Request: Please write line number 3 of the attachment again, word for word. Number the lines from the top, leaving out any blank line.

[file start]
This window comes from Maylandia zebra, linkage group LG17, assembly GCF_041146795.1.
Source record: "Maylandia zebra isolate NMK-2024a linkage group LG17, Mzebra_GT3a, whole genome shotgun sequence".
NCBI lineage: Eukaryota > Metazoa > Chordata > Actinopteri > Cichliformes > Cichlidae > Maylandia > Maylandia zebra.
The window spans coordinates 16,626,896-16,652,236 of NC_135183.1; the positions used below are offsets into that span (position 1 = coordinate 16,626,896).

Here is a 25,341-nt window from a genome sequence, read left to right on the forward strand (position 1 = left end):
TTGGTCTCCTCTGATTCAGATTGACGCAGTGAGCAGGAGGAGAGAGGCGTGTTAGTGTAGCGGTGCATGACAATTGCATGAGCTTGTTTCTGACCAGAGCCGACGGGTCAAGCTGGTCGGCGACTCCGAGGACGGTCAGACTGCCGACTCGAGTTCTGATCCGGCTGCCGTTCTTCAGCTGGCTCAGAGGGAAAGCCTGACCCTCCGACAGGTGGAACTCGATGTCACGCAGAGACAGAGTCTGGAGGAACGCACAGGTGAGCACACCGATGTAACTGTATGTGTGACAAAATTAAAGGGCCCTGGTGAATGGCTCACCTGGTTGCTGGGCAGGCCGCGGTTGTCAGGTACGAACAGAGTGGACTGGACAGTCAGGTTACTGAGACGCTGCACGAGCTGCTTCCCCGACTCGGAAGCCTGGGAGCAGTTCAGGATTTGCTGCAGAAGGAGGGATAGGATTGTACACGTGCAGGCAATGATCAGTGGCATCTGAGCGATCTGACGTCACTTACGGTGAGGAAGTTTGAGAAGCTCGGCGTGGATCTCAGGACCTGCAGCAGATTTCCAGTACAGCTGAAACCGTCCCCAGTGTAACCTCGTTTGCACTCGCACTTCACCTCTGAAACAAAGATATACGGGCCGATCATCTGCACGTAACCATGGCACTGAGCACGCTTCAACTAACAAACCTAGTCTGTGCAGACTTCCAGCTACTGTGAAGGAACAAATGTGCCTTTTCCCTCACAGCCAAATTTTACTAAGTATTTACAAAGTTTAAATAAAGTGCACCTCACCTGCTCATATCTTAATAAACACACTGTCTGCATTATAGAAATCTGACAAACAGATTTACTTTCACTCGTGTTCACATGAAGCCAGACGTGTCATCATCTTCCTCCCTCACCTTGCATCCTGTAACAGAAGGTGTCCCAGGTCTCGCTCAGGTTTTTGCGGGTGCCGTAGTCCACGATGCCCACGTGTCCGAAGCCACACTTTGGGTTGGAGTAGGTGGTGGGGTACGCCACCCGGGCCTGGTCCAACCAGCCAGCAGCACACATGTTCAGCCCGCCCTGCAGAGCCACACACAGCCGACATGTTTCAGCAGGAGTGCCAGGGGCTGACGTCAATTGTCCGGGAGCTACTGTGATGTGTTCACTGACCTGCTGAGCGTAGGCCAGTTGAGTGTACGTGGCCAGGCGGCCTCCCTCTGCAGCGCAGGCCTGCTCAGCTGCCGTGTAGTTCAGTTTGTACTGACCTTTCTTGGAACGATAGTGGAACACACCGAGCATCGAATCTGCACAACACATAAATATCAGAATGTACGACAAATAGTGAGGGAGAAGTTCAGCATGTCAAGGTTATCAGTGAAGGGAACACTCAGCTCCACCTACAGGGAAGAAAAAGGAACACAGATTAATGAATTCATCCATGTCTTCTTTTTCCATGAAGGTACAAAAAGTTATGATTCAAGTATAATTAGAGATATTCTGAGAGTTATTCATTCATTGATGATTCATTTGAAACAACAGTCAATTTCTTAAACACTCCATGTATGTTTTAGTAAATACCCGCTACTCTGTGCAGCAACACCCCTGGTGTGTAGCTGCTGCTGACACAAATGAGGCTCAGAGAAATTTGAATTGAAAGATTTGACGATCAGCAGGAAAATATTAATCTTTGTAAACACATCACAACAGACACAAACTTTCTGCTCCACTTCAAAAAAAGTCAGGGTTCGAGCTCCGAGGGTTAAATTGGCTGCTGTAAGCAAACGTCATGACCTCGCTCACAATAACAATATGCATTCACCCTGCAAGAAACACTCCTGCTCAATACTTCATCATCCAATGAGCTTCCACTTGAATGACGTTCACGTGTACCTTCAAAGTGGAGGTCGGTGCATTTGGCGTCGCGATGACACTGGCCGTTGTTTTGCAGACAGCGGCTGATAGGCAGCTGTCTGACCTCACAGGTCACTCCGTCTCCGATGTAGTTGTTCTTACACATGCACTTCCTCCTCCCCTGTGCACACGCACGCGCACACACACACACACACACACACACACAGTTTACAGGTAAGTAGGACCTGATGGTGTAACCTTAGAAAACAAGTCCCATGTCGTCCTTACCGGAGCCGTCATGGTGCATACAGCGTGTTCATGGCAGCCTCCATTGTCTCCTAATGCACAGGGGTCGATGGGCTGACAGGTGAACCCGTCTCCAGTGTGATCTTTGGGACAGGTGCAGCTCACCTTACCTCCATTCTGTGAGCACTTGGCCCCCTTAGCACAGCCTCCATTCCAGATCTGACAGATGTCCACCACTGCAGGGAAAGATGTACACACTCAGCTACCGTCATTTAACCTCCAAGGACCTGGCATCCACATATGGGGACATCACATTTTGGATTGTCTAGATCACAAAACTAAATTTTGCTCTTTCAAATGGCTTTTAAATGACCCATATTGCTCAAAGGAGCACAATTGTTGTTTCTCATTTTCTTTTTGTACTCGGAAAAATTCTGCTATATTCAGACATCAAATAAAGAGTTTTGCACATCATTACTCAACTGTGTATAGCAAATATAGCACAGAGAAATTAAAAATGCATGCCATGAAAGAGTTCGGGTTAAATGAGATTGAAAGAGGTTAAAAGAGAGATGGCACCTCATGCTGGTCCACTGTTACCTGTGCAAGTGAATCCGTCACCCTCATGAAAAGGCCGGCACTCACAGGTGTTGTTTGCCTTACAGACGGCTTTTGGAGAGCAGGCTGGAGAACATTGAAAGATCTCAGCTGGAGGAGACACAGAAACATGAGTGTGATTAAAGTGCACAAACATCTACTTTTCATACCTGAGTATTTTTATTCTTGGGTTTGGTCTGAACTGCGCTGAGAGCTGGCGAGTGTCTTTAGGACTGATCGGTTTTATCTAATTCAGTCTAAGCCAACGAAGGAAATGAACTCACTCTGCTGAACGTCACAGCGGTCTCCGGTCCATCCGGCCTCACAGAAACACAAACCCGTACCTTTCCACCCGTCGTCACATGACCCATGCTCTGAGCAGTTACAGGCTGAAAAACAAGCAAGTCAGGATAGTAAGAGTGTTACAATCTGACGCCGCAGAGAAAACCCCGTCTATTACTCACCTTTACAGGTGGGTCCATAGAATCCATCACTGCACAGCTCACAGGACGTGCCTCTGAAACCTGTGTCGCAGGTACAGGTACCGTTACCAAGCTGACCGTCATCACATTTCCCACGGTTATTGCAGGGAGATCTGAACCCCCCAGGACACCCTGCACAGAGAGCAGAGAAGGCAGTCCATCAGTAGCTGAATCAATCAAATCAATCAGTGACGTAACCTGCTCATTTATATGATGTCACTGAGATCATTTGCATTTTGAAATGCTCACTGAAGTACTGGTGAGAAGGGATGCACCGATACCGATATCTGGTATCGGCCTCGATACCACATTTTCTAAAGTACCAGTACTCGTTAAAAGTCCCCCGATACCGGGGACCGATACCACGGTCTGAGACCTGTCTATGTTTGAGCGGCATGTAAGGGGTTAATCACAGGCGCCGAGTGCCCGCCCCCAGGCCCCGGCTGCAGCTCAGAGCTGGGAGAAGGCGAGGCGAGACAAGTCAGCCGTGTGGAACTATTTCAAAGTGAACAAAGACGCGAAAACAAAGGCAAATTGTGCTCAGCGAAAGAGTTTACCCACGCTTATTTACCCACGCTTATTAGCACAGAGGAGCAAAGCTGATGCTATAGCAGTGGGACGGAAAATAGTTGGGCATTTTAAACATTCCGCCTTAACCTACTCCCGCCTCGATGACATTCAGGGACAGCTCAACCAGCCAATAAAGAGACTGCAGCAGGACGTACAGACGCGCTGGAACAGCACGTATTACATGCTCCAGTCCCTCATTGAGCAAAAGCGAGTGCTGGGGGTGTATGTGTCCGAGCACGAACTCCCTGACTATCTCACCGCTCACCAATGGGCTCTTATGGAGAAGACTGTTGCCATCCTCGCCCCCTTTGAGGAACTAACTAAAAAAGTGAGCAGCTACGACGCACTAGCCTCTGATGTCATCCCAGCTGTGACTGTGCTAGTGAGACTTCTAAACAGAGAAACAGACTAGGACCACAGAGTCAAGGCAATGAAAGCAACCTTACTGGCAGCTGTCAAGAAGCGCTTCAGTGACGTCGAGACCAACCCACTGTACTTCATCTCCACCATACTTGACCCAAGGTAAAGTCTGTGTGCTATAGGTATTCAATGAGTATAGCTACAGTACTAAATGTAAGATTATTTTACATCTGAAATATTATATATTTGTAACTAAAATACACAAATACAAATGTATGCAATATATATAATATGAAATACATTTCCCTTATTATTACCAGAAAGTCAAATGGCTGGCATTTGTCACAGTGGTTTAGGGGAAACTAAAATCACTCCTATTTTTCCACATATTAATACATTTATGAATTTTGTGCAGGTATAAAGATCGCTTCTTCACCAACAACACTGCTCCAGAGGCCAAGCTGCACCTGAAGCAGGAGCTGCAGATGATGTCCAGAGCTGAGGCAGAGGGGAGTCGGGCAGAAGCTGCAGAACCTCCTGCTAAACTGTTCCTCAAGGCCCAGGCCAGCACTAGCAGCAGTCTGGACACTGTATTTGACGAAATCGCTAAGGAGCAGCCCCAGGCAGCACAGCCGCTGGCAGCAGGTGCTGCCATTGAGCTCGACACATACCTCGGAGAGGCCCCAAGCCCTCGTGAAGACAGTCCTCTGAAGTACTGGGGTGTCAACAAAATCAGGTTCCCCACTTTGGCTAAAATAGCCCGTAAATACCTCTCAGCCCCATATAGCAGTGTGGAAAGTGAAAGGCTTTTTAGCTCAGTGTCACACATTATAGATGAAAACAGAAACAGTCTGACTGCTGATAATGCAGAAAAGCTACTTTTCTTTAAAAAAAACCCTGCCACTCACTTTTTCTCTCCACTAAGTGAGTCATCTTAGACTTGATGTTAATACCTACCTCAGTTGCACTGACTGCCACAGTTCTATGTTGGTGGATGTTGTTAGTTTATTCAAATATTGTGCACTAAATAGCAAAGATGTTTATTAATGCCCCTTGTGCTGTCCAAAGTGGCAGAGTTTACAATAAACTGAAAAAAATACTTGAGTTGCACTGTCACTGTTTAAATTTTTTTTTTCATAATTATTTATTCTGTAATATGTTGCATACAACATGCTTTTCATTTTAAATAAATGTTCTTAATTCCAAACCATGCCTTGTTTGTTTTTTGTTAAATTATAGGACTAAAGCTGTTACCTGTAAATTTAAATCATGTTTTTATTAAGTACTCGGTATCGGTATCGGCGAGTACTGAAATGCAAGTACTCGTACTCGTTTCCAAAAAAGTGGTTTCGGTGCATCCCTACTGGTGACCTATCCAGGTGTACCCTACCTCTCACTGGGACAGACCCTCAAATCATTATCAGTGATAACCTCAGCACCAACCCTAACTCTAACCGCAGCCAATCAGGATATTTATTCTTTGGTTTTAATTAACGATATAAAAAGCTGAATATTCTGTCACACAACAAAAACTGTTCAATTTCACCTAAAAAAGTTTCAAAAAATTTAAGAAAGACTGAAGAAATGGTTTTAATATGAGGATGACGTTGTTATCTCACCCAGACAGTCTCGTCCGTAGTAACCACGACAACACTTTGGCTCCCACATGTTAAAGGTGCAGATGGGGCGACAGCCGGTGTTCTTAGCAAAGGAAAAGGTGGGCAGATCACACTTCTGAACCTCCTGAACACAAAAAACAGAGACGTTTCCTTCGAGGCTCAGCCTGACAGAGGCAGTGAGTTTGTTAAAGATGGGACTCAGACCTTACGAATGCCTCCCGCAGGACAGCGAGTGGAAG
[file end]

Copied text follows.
NCBI lineage: Eukaryota > Metazoa > Chordata > Actinopteri > Cichliformes > Cichlidae > Maylandia > Maylandia zebra.